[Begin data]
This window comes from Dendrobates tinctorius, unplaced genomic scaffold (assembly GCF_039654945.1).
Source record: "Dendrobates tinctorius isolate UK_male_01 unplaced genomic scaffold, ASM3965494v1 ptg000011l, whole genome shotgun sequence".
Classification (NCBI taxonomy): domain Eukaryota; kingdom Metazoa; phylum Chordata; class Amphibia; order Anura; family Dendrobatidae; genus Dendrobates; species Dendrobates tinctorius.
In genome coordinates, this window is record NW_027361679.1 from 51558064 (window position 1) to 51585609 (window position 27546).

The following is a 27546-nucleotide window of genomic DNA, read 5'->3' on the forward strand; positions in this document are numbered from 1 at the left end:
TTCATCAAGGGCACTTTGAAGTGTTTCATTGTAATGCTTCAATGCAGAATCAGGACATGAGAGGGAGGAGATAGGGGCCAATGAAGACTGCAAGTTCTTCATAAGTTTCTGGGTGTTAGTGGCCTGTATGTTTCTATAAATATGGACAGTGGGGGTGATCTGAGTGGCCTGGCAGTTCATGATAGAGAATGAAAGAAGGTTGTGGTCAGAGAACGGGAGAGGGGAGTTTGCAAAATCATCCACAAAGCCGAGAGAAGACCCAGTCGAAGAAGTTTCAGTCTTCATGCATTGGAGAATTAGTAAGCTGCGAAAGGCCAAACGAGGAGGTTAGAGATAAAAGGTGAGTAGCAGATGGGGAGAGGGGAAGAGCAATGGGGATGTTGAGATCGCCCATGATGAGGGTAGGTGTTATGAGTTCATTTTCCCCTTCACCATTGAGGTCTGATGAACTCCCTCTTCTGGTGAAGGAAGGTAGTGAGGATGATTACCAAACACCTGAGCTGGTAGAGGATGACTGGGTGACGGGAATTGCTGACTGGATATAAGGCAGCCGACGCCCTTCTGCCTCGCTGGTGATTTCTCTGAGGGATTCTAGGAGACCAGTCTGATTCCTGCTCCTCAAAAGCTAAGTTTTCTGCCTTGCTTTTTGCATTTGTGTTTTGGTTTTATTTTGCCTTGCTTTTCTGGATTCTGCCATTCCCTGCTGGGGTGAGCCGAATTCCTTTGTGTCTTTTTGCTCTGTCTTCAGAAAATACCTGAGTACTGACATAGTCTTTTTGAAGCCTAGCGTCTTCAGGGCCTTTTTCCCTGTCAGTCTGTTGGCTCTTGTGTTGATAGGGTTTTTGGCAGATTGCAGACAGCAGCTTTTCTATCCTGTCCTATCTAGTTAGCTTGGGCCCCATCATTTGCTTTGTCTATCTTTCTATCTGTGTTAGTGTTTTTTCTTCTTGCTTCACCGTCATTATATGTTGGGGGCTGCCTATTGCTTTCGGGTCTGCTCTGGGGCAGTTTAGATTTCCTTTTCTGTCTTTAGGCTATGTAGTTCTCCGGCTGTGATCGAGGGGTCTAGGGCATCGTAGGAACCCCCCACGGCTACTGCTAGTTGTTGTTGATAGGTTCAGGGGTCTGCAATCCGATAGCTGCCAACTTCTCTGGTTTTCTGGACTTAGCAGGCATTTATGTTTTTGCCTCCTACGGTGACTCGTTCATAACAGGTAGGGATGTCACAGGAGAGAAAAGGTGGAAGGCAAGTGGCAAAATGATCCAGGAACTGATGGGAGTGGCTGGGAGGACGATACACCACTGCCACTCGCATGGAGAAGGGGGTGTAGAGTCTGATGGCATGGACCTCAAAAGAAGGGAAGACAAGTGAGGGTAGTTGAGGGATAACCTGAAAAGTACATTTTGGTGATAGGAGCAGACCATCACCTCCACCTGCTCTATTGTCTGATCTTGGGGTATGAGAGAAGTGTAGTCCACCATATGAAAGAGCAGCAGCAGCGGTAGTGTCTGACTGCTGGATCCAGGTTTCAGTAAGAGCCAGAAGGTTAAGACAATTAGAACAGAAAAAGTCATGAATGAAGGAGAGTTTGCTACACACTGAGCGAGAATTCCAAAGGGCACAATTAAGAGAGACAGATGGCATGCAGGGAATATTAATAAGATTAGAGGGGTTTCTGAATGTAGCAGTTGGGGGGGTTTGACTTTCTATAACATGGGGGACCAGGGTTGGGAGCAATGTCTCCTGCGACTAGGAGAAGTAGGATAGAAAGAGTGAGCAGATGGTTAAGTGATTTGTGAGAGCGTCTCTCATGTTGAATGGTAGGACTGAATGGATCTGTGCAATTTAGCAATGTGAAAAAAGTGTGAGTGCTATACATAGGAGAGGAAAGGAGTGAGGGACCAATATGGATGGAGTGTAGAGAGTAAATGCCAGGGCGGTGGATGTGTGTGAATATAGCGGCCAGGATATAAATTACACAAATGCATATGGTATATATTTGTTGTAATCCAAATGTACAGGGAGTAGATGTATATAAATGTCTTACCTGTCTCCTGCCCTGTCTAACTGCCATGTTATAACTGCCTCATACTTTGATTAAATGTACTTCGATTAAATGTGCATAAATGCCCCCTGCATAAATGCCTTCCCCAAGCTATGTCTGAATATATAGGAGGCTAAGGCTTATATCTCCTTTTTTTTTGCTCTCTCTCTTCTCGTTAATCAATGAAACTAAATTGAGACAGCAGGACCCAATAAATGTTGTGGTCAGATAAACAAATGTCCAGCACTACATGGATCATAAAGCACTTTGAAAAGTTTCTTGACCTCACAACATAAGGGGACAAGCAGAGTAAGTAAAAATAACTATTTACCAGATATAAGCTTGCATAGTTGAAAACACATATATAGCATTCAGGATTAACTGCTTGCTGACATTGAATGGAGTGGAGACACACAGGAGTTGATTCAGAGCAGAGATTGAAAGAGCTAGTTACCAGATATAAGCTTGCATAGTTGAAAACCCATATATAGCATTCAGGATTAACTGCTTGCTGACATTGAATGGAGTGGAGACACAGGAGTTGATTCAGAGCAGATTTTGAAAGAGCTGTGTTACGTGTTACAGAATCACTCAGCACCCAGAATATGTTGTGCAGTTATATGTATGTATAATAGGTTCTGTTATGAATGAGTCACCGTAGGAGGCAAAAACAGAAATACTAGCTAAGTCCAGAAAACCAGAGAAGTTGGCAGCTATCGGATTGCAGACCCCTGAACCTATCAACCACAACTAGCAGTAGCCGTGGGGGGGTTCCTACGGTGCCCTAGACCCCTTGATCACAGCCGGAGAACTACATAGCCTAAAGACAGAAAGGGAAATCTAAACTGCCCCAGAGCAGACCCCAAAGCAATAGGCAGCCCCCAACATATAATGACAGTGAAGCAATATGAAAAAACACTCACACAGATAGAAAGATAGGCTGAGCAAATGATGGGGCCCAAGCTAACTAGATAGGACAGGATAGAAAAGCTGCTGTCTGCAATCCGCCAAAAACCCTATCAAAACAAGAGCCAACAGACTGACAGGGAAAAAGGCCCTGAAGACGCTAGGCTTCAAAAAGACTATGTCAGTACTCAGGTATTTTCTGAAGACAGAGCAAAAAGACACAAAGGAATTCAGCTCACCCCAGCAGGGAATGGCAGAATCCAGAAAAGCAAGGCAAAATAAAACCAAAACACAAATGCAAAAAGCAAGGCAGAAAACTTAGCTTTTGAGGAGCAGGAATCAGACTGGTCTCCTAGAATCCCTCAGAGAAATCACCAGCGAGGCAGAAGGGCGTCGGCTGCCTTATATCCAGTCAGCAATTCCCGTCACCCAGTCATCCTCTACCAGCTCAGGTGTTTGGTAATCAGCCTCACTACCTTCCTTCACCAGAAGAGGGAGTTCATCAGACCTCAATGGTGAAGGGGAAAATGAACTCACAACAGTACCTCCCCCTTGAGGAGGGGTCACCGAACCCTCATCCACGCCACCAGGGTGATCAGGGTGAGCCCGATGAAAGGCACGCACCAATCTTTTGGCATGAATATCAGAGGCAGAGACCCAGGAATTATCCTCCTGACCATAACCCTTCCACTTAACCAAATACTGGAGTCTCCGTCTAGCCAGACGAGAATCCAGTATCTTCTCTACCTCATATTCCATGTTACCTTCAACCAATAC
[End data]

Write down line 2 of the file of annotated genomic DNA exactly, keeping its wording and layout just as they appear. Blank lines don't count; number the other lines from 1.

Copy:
Source record: "Dendrobates tinctorius isolate UK_male_01 unplaced genomic scaffold, ASM3965494v1 ptg000011l, whole genome shotgun sequence".